for this present value post, we asked our research coalition behind to offer their perspectives on the future of smart city solutions. businesses and residents are embracing technological innovation faster than many cities can reach. these professionals and thought leaders span multiple industries and locations across the globe, providing a holistic view to creating an interconnected urban ecosystem.
in your opinion, what do you see as the biggest hurdle for cities to overcome in becoming a smart city of the future?
nancy macdonald, vice president, interim director, stantec’s urban places: many cities around the world have already implemented some form of smart technology, but none have really achieved the perfect harmony of sustainability, affordability, mobility, and economic opportunity. it’s going to require some big thinking, and while technology is an important piece of the puzzle, we need intelligent planning to make our ideas work together and find solutions to urban problems that improve outcomes for the people living in our cities.
maduabuchi gerald, co-founder, uchald integrated ltd: the knowledge gap among investors, regulators, government officials and entrepreneurs. inefficient business development processes, failure to localize business concepts in line with the people’s culture and social behavior, and inadequate research or studies for workable business plans before business start-ups has resulted in the failure of most business in africa.
steve hamilton, senior manager, gps risk and financial advisory, deloitte transactions and business analytics llp: taxpayers seldom embrace expensive projects whose value they may not recognize, and cities often face budget constraints. the benefits, economic and other, need to be communicated and demonstrated. in communicating the value of these projects, there is tremendous room to experiment with multiple innovative financing models like pay-for-performance, share value capture, social or green impact bonds, various types of public-private partnerships, and data and asset monetization through things like road user charging or smarter curb management. procurement and innovation models are changing, and we are just beginning to understand both the financial and non-financial opportunities.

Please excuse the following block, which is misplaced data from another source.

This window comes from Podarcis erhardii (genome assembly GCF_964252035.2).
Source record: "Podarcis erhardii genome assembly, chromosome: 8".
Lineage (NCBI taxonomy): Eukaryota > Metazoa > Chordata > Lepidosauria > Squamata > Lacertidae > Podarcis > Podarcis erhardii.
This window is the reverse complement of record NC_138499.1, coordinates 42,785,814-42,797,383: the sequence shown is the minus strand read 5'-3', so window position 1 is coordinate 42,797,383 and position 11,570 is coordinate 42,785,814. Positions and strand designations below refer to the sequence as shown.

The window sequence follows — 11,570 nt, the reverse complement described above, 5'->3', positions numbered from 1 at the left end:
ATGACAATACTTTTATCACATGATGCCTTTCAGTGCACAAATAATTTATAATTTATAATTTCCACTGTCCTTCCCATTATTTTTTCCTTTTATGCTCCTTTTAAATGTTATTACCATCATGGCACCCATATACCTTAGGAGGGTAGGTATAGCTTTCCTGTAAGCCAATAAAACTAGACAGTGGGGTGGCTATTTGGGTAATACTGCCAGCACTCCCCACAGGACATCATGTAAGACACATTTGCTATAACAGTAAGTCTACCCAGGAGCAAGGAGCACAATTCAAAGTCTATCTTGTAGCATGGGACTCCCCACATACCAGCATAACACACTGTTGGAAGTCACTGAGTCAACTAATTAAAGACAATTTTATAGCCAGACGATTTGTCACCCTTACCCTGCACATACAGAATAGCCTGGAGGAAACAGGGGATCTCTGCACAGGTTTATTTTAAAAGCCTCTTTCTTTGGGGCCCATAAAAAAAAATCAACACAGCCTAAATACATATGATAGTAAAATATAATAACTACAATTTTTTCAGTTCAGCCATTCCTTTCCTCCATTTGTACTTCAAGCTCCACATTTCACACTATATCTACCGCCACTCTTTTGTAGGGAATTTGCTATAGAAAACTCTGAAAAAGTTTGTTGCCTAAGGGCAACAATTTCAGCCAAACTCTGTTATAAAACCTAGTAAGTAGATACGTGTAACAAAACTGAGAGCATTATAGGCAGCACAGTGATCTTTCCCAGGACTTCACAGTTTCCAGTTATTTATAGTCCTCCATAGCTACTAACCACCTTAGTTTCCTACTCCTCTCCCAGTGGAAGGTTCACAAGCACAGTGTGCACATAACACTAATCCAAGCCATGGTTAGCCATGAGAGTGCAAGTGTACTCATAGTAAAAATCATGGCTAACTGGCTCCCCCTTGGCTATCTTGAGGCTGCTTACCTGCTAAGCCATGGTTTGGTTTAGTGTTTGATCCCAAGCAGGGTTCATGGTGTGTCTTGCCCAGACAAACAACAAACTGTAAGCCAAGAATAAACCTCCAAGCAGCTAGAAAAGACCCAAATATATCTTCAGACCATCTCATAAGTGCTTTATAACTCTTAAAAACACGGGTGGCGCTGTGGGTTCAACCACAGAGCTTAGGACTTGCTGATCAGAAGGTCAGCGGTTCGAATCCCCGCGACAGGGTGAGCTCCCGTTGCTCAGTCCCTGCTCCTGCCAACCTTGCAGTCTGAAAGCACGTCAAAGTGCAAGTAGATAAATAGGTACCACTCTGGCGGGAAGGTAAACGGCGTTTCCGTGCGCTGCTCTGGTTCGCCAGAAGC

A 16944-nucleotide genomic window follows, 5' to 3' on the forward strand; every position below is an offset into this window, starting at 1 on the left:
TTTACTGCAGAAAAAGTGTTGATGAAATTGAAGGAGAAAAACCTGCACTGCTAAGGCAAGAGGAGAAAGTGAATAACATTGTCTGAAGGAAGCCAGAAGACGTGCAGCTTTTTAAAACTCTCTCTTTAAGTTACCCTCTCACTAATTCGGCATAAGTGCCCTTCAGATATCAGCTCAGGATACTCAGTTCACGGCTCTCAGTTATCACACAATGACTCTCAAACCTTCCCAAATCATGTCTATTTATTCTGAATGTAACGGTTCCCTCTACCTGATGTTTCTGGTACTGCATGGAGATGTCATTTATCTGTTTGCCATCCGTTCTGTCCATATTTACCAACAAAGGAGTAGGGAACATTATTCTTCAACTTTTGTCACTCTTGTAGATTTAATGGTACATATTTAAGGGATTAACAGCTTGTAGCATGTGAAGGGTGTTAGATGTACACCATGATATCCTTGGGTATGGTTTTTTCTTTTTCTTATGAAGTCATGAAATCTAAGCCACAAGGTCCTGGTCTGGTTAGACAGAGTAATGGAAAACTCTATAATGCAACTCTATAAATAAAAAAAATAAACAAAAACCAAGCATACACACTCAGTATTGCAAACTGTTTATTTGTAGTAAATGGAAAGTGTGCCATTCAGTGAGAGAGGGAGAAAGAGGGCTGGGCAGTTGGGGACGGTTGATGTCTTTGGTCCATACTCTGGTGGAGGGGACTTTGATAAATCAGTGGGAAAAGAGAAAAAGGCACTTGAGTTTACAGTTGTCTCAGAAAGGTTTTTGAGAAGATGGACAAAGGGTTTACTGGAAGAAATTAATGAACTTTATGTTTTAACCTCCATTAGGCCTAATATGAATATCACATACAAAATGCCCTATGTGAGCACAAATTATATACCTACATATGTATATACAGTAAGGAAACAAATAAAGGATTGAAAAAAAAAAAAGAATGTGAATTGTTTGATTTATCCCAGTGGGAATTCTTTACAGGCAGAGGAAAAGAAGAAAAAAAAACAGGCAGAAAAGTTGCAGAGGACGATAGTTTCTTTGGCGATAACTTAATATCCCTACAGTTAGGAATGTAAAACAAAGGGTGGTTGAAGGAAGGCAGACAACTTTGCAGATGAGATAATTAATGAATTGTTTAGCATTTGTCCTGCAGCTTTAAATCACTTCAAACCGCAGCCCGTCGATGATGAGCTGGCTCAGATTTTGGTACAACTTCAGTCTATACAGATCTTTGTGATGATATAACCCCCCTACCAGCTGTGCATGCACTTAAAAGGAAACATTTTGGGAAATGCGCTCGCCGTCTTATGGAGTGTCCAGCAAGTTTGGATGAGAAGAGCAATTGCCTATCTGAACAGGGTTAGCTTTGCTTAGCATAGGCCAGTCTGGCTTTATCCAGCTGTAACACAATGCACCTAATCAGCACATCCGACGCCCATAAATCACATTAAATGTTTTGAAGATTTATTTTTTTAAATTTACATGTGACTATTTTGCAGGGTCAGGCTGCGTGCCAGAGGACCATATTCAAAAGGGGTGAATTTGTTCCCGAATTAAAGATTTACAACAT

chungha cha, co-founder & chair, re-imagining cities foundation: finance is absolutely the biggest hurdle. governments do not have enough capital to fund many smart city initiatives. this results in a diverse range of small smart city projects in “silos” and, in most cases, have failed to ramp up into larger, impactful projects. governments need to attract private investors, in the form public-private partnerships into large, impactful projects worth investing in and showcasing to other cities to learn and benchmark. and, in order to attract the attention of large private investors, the size of projects need to be us$50-100 million or more. lessons learned from a smart cities workshop earlier this year and, hopefully, more detailed workshops to understand how we can build “smarter and greener” without over investing so that we can achieve the investment returns required to attract private capital.
what is the first step cities should take in becoming ‘hyperconnected’?
nancy macdonald, vice president, interim director, stantec’s urban places: as an urban planner, i’m trained to listen to communities about their needs and then incorporate their ideas into the solutions we recommend—and that’s often where the best ideas come from. we have to start with the challenges we’re facing, and then think differently about potential solutions. it’s not about technology for technology’s sake. integrated mobility, adaptable utilities, better buildings, and thoughtfully designed public spaces have the power to change the way we live for the better, but these solutions will be far more effective with input from the community.